Advisor Group, which advises about $160 billion of assets, reported it nabbed Obuchowski April 17. That was a "huge win" for the Phoenix-based broker-dealer and hence likely a blow to Schwab, according to Cecile Munoz, CEO of U.S. Executive Search of Los Angeles. There are simply few, if any, people who know technology and RIAs at Obuchowski's level, she says.
"He's proven he can adapt technology [to advisors]. It's a very tight talent pool."
Price is right
Obuchowski was likely attracted to Advisor Group's working environment, one created by new CEO Jamie Price, a UBS veteran whose most recent stop was at 1-800-Doctors, a digital firm that had nothing to do with finance. See: Valerie Brown finds her CEO in UBS ex-prez Jamie Price off the obvious radar screen.
Advisor Group owns FSC Securities Corp., Royal Alliance Associates Inc., SagePoint Financial Inc. and Woodbury Financial Services Inc. It is buoyed by the capital of Lightyear Capital, which acquired it in 2016. Valerie Brown, as executive chairwoman of Advisor Group, remains the link between Lightyear and Advisor Group. See: Why Valerie Brown is doing 19-whistlestop tour with her new CEO to sell -- ironically -- deep price cuts and a TAMP-for-millennials.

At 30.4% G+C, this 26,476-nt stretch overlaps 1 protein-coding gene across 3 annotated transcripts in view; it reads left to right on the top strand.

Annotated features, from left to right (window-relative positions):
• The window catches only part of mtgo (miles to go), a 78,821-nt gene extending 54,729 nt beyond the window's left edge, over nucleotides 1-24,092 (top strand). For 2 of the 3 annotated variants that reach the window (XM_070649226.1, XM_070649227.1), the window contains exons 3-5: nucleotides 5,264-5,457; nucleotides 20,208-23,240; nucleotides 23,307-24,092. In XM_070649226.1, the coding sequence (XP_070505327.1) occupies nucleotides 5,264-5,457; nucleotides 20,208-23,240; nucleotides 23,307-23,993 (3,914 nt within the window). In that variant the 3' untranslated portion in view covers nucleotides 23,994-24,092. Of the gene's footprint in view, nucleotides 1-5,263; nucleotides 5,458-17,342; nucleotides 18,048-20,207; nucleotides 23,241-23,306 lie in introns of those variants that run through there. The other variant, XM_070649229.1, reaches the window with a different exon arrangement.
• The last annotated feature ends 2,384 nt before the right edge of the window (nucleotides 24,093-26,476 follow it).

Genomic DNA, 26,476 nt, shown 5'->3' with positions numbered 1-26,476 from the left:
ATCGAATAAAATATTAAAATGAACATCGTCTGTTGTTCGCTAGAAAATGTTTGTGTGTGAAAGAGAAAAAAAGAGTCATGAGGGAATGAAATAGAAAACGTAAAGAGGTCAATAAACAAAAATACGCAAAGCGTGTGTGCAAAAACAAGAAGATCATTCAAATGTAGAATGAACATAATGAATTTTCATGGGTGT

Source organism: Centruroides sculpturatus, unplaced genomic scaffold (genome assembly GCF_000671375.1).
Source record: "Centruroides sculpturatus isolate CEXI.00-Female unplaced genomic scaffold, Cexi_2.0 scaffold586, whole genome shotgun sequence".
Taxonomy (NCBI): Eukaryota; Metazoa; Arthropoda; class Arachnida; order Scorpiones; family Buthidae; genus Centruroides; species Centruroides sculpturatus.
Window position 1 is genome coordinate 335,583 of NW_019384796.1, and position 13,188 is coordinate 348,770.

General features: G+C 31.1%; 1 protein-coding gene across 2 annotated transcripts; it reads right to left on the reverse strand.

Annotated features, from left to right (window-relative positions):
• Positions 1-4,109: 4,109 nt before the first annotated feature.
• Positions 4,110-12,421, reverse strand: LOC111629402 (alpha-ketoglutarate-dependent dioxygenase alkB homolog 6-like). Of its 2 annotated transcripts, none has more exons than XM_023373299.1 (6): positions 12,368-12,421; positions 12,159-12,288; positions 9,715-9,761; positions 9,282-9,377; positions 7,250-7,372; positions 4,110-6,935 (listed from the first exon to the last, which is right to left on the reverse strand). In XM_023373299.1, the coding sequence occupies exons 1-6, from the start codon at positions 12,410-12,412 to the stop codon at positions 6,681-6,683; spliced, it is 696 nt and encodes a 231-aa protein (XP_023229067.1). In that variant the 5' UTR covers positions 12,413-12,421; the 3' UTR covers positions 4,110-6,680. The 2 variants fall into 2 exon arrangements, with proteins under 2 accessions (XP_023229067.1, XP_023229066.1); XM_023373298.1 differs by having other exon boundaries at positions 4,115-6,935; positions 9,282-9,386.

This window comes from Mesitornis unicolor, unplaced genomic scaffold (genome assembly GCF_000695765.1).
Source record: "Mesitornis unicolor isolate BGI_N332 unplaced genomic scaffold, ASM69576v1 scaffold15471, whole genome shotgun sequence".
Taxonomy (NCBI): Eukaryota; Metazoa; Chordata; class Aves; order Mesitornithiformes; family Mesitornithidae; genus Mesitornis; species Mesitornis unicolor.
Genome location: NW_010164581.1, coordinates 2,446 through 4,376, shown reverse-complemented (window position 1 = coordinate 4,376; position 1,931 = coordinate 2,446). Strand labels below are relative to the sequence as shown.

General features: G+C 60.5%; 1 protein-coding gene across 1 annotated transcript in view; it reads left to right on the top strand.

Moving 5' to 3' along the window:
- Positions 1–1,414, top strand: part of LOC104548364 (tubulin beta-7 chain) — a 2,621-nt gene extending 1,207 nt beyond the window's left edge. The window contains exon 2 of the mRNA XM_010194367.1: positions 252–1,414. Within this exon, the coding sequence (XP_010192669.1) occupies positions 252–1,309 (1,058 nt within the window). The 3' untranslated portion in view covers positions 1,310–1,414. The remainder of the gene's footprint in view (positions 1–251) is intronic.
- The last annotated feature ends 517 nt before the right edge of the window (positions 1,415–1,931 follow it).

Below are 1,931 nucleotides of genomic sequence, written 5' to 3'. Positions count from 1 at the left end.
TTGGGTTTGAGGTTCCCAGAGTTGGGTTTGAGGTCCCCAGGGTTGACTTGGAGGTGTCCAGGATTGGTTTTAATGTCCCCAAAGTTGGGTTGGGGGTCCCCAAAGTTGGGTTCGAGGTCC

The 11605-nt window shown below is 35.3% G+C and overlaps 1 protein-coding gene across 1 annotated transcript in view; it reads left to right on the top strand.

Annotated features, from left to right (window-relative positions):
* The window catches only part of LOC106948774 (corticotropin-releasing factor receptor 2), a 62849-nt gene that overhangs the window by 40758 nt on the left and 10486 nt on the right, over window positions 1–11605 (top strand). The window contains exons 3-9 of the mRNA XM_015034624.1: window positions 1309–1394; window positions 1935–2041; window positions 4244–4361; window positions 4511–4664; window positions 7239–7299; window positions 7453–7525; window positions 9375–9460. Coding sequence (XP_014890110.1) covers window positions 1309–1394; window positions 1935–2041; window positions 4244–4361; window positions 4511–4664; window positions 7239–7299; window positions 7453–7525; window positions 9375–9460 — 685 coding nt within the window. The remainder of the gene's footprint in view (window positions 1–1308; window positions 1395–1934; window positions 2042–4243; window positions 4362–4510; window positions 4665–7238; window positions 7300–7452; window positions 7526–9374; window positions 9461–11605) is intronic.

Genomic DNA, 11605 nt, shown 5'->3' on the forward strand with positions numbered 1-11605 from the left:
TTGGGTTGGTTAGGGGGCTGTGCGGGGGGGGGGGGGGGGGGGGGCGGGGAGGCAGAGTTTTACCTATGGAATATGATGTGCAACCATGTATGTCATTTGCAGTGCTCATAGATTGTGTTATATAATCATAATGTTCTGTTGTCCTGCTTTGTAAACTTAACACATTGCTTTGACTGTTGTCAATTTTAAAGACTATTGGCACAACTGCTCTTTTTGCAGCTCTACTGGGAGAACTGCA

Price has the resources and the mindset to allow a CTO the freedom to take risks, Munoz adds and Obuchowski echoes this view.
"Advisor Group is known in the wealth management space for listening to its advisors and introducing thoughtful technology solutions that advisors need to achieve business growth and scalability," he said in a release. "The creative freedom to further develop these technologies, paired with the forward-thinking leadership team's deep-rooted commitment to serving advisors, instills a tremendous sense of excitement for what the future holds at Advisor Group."
As for Salesky, his new role at Schwab will present a giant challenge, according to Tim Welsh, president of Nexus Strategy in Larkspur, Calif. and former Schwab Advisor Services marketing director. Welsh has also consulted on a number of projects for Schwab's custodial competitors.
"It has been a revolving door at that position because Schwab has not rolled out anything of note for advisor technology since they announced Project C seven years ago -- and they have since killed it," Welsh says. See: What Neesha Hathi has to say about Schwab's oh-so-slow-but-steady technology initiative.
"For whatever reason, they can’t get to market with anything of substance, meanwhile TD Ameritrade, Fidelity Clearing & Custody Solutions and Pershing Advisor Solutions are rolling out new platforms, integrations, client portals and more just about every few months."